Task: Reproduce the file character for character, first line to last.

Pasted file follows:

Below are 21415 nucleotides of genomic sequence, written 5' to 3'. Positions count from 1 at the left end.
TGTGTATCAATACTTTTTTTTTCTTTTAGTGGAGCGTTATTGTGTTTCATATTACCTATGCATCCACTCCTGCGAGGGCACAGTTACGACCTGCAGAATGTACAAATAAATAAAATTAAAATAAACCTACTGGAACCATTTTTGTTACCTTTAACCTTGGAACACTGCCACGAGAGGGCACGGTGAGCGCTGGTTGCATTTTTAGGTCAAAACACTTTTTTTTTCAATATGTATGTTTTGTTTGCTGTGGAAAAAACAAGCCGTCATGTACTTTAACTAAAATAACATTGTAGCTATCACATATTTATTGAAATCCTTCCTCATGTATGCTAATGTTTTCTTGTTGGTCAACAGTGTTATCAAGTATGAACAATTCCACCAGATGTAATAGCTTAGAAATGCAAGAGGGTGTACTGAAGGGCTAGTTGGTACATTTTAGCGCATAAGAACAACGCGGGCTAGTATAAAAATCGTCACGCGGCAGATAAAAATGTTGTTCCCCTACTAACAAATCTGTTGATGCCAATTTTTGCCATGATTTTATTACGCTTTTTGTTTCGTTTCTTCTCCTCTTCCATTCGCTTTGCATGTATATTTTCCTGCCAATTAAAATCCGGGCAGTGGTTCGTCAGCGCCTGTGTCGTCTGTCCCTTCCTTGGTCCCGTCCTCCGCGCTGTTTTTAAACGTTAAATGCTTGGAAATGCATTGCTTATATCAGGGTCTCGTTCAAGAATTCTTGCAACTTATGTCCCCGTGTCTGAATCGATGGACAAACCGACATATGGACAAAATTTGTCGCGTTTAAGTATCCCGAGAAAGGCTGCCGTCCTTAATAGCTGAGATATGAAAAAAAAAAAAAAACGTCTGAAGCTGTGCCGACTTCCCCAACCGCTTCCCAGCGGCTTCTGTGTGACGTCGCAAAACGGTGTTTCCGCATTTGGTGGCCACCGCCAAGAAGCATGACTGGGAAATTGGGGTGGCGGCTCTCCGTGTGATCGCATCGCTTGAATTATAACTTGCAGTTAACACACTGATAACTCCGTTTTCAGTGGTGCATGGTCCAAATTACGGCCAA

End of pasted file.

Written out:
Below are 21415 nucleotides of genomic sequence, written 5' to 3'. Positions count from 1 at the left end.
TGTGTATCAATACTTTTTTTTTCTTTTAGTGGAGCGTTATTGTGTTTCATATTACCTATGCATCCACTCCTGCGAGGGCACAGTTACGACCTGCAGAATGTACAAATAAATAAAATTAAAATAAACCTACTGGAACCATTTTTGTTACCTTTAACCTTGGAACACTGCCACGAGAGGGCACGGTGAGCGCTGGTTGCATTTTTAGGTCAAAACACTTTTTTTTTCAATATGTATGTTTTGTTTGCTGTGGAAAAAACAAGCCGTCATGTACTTTAACTAAAATAACATTGTAGCTATCACATATTTATTGAAATCCTTCCTCATGTATGCTAATGTTTTCTTGTTGGTCAACAGTGTTATCAAGTATGAACAATTCCACCAGATGTAATAGCTTAGAAATGCAAGAGGGTGTACTGAAGGGCTAGTTGGTACATTTTAGCGCATAAGAACAACGCGGGCTAGTATAAAAATCGTCACGCGGCAGATAAAAATGTTGTTCCCCTACTAACAAATCTGTTGATGCCAATTTTTGCCATGATTTTATTACGCTTTTTGTTTCGTTTCTTCTCCTCTTCCATTCGCTTTGCATGTATATTTTCCTGCCAATTAAAATCCGGGCAGTGGTTCGTCAGCGCCTGTGTCGTCTGTCCCTTCCTTGGTCCCGTCCTCCGCGCTGTTTTTAAACGTTAAATGCTTGGAAATGCATTGCTTATATCAGGGTCTCGTTCAAGAATTCTTGCAACTTATGTCCCCGTGTCTGAATCGATGGACAAACCGACATATGGACAAAATTTGTCGCGTTTAAGTATCCCGAGAAAGGCTGCCGTCCTTAATAGCTGAGATATGAAAAAAAAAAAAAAACGTCTGAAGCTGTGCCGACTTCCCCAACCGCTTCCCAGCGGCTTCTGTGTGACGTCGCAAAACGGTGTTTCCGCATTTGGTGGCCACCGCCAAGAAGCATGACTGGGAAATTGGGGTGGCGGCTCTCCGTGTGATCGCATCGCTTGAATTATAACTTGCAGTTAACACACTGATAACTCCGTTTTCAGTGGTGCATGGTCCAAATTACGGCCAA